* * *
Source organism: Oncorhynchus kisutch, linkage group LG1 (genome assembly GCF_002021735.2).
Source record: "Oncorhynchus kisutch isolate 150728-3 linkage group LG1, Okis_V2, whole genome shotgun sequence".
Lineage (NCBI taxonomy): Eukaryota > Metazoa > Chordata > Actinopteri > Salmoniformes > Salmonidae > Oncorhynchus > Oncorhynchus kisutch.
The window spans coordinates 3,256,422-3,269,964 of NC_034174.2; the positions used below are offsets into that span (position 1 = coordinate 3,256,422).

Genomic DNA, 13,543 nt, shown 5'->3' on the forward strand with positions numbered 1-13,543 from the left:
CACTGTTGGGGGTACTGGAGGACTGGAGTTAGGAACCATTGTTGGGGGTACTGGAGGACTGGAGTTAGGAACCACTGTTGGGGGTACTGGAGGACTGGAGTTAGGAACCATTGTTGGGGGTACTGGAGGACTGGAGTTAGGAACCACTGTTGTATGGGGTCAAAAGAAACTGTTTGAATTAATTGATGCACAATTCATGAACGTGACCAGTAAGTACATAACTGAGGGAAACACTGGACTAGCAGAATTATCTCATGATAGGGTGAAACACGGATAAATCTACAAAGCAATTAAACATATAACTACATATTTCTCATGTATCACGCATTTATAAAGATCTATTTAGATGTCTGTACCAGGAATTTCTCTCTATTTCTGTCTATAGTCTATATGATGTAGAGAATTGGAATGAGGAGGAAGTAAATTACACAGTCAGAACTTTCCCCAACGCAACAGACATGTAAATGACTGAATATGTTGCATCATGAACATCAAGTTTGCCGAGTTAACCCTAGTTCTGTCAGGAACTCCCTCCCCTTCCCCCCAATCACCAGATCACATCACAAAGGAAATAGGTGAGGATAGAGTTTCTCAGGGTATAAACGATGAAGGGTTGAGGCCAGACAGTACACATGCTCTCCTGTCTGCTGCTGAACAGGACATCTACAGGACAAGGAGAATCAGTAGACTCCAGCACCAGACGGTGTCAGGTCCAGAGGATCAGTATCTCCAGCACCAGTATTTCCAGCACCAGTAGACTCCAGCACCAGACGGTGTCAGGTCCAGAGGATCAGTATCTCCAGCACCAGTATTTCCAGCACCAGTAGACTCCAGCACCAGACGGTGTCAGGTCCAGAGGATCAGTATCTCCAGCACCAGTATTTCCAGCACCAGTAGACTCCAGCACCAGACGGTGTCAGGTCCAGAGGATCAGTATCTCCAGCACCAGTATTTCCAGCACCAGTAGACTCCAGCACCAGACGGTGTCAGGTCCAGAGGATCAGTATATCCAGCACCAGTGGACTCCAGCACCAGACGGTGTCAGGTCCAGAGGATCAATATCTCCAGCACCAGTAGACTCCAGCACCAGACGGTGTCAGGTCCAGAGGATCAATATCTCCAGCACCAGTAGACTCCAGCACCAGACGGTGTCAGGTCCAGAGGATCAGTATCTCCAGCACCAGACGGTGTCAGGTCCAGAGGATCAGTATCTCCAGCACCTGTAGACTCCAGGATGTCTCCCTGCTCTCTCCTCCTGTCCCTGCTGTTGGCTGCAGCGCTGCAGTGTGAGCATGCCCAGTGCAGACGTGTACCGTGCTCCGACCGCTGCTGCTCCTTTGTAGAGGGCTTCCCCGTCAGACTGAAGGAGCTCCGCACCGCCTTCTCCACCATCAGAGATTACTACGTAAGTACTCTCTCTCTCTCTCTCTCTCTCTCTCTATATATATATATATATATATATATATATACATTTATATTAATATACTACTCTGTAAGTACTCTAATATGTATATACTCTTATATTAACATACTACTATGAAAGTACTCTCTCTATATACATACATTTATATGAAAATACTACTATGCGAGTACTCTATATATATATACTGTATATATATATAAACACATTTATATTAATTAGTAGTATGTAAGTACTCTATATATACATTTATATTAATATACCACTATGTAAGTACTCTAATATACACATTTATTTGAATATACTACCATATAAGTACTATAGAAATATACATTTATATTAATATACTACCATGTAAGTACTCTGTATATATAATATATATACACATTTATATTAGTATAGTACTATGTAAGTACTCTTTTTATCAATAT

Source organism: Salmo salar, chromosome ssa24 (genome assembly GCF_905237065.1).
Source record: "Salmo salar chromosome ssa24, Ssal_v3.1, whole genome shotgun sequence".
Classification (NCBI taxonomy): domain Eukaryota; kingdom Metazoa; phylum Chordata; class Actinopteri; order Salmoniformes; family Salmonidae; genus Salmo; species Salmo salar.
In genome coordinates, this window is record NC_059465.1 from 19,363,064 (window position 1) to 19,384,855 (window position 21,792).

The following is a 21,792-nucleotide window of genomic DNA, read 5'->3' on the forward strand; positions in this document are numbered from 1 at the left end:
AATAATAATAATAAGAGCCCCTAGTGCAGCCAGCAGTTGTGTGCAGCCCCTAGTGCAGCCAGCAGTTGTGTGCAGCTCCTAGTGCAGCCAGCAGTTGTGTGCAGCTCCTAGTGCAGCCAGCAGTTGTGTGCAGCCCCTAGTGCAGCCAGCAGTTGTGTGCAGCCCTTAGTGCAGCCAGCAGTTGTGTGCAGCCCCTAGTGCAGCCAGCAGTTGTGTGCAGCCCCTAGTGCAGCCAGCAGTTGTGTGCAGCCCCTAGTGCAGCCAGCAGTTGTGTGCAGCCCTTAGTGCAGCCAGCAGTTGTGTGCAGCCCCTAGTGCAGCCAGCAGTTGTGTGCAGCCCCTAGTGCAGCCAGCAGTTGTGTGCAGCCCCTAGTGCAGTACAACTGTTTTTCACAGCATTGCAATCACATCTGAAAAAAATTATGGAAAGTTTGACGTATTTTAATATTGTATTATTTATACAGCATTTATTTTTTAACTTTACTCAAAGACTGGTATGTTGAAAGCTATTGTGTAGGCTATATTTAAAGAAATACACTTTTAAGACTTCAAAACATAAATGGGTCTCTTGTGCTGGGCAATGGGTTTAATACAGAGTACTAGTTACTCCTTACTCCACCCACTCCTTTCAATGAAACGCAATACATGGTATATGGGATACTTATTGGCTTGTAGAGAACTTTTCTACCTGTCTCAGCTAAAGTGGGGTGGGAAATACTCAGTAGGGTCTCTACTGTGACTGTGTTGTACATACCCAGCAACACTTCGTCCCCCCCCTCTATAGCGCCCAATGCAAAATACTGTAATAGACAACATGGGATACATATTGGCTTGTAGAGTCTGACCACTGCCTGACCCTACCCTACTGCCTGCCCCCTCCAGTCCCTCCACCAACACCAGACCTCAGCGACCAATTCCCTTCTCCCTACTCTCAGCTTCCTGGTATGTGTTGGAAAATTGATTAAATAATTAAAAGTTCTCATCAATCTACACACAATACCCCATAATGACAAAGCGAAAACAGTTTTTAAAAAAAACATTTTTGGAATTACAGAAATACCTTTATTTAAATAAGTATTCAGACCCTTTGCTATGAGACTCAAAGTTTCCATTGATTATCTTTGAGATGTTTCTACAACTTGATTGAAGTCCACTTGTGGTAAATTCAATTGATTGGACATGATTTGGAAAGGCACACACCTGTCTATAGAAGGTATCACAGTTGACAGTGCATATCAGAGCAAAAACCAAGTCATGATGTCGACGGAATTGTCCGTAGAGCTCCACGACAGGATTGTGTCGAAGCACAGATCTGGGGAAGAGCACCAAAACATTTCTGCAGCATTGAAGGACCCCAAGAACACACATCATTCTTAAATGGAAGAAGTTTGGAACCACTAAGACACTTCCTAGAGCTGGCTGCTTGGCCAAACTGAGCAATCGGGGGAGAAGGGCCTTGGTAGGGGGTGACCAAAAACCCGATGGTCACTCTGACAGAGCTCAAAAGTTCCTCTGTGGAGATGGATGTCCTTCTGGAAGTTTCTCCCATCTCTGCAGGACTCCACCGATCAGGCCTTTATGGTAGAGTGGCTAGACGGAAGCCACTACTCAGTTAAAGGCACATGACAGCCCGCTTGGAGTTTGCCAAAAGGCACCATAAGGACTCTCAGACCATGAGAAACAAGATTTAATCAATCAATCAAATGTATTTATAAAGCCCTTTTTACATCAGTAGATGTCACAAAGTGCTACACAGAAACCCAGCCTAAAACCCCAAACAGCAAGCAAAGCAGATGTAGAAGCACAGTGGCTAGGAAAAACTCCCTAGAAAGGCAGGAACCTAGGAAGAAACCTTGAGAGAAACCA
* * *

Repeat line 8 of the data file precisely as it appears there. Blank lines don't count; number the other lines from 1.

Source record: "Salmo salar chromosome ssa24, Ssal_v3.1, whole genome shotgun sequence".